Basic questions on micro-cap IPOs, stocks, and why go public in the first place?

Here are the balance sheet and income statement for UFood, which is a micro-cap company that operates a handful of specialty fast food restaurants.
http://finance.yahoo.com/q/bs?s=UFFC.OB+Balance+Sheet&annual
http://finance.yahoo.com/q/is?s=UFFC.OB+Income+Statement&annual
1. This company has $2.71M in current assets on Dec. '09. However, they have been losing $(3.957M), $(9.875M), and ($5.451M), respectively in '09, '08, and '07. At that rate, their current assets would be depleted before this calendar year is up assuming these conditions.
What could the company do to remain viable, besides declaring bankruptcy?
2. This company has always operated with HORRIBLE NET PROFIT MARGINS. In their first year, their net profit margins was around -110%. Regarding this, why and how did the company go public anyways?
3. For this IPO, which raised about $41.98M (I'm basing this on their volume of 33,055,000 X $1.27 share price on that day), I'm sure that the senior managers and other key players (i-bankers) all earned about $4M-$8M, I would guess.
This absolutely makes no sense to me why people would make a killing off of a money-losing venture like this. Please clarify.
4. What did the i-bankers and investors in this company have to gain when investing in this financially distressed company? My guess is that the C-level executives, seed investors, angel investors, and venture capitalists had an end-goal of going public, because they knew that they would make $4M-$8M in the IPO. At this point, their duties are fulfilled, and so was their compensation, and now, they don't really care what happens to the fortunes of the company since they're already wealthy.
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wrote:

Yes. Any more questions?
--
William Ernest Reid (and yet, Bernie Madoff rots in jail...)

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2.7182818284590... wrote

Raise more capital. There are various ways of doing that.

That makes it easier to raise capital.

Thats unlikely.

You havent established that anyone made a killing.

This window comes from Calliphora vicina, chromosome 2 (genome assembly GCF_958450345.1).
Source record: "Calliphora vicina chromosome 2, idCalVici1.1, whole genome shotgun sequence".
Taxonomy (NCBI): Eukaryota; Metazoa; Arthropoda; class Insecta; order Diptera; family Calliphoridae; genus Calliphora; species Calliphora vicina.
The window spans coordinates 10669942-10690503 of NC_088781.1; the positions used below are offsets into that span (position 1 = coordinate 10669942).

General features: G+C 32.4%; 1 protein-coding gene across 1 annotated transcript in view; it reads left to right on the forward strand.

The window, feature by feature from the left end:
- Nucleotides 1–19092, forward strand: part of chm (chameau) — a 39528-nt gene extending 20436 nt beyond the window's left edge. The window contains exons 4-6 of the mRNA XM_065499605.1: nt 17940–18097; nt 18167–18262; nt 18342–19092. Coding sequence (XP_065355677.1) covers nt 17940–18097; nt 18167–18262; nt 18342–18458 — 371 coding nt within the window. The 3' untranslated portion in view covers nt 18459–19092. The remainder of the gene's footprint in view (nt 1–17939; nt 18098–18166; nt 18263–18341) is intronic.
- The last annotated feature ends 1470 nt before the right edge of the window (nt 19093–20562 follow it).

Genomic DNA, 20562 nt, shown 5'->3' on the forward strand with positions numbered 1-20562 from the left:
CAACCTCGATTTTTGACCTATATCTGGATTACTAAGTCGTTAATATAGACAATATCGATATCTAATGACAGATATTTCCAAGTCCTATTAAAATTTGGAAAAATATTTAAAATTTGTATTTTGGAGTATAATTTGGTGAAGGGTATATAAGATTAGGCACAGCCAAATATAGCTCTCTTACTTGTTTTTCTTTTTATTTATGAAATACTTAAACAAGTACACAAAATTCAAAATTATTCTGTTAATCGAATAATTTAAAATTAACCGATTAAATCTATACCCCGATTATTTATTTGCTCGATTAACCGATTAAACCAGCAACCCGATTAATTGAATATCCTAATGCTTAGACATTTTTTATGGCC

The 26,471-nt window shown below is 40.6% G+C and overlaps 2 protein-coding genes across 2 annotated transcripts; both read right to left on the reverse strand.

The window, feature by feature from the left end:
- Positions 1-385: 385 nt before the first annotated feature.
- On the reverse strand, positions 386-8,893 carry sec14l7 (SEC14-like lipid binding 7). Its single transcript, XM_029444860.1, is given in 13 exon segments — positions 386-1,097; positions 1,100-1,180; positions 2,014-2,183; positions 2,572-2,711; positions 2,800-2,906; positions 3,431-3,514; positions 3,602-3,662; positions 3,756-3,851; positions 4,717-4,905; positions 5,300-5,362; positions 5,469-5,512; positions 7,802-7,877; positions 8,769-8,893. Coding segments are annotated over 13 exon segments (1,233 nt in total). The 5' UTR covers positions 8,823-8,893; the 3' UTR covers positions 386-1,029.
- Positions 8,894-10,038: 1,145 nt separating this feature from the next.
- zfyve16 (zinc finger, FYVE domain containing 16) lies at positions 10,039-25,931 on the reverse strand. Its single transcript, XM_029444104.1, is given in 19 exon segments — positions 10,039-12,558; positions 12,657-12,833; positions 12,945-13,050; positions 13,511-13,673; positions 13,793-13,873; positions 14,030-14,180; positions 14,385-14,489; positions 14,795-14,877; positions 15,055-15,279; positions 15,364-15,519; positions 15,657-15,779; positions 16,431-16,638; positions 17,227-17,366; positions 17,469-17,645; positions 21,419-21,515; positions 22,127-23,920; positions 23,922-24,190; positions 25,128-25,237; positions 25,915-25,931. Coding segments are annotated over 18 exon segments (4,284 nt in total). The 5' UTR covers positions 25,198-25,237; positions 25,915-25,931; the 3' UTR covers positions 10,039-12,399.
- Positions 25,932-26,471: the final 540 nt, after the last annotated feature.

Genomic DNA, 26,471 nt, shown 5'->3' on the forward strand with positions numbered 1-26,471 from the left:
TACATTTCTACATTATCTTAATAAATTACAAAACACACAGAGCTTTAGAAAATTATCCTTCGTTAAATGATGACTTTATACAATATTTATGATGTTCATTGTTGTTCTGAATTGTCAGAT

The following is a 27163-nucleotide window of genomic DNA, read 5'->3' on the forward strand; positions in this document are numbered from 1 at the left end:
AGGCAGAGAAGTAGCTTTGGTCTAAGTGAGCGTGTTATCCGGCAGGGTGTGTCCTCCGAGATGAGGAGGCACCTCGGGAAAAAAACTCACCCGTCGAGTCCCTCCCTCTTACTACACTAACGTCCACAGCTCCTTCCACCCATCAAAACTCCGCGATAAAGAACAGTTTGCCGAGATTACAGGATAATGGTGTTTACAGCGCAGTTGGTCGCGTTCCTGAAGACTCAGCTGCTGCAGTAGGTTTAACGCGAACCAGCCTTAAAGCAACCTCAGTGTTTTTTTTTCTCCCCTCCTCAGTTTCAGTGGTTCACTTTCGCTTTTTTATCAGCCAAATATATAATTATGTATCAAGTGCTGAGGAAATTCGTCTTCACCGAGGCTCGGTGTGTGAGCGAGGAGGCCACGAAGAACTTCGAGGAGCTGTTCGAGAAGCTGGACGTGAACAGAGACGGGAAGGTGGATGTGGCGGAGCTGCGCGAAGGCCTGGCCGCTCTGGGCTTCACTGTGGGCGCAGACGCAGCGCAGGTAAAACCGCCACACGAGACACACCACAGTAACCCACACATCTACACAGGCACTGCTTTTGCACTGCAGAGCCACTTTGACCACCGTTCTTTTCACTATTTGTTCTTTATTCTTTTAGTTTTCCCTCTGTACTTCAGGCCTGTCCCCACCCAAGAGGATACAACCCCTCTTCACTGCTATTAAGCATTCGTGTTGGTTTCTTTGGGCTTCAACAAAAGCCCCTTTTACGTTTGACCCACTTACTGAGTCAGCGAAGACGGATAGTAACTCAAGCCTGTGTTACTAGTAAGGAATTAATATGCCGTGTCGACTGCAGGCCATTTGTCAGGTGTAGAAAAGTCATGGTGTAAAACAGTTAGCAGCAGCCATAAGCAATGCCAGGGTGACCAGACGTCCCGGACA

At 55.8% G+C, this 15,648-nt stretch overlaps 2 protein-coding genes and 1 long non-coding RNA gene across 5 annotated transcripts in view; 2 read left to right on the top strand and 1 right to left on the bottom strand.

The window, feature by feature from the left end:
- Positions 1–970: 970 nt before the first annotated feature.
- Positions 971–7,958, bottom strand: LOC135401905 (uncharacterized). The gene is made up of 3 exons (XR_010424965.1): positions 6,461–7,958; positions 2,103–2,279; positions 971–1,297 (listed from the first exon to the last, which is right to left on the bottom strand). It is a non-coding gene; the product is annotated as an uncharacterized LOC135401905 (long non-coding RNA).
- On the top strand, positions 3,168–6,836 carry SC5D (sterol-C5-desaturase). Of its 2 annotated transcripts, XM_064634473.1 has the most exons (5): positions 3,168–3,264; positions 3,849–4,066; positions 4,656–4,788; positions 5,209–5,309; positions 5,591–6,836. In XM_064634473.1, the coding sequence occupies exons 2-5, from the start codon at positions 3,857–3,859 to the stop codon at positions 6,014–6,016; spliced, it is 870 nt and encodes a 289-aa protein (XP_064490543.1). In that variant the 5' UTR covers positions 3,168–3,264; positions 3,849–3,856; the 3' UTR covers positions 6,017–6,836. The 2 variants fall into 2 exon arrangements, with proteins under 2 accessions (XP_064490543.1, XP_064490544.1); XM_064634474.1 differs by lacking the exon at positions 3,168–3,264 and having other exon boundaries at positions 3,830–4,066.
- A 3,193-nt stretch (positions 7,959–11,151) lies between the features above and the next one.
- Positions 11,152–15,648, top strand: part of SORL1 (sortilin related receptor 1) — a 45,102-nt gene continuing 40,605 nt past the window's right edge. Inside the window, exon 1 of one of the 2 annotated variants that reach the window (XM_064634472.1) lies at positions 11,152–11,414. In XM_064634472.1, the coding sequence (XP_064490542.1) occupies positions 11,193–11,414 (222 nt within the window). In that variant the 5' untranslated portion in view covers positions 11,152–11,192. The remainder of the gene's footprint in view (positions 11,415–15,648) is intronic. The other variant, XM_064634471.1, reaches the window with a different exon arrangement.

The potential for capital gain.

Or they hoped it would have done better than it did.

You havent established that any of them are.
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Rod,
You make a good point in pointing out my assumption of a $4M-$8M payout to senior managers is probably an overstatement. I base my assertion on this: Companies that go public always seem to enrichen the senior managers and stakeholders by ~20% of the market cap of the company. I knew of a guy who started a company, and the company got acquired for $40M. This guy's payday was around $4M.
In your opinion, how much do you think the senior managers made off of this transaction?
This seems like "riskless" money. People will invest in your failed business model, it seems. Why save $300K for a hamburger franchise, when all you have to do is sell something on a stock exchange?
One of my friends is having great difficulty in raising $40K for a liquor store from a bank even though he's not a credit-risk, and HIS money is at risk. On the other hand, this UFood company has easily raised ~$40M for a failed business model. I simply don't understand this.
Could my friend who wanted to start that liquor store somehow make something public?
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2.7182818284590... wrote

Not all of them do anything like that.

It isnt possible to say, some of them make nothing in an IPO.

The main reason for that is that it isnt always a failed model and some believe that they can turn it around even when its losing.
Al 'chainsaw' Dunlap has made a hell of a lot of money turning around operations that appear to be failed business models which arent. http://en.wikipedia.org/wiki/Albert_J._Dunlap

Trouble is that doing that isnt a trivial thing to do.

Its basically because it isnt black and white what is a failed business model.

You need to be a lot bigger than just one liquour store to make that viable.
Its gotta be a chain or a franchise operation to make it viable.
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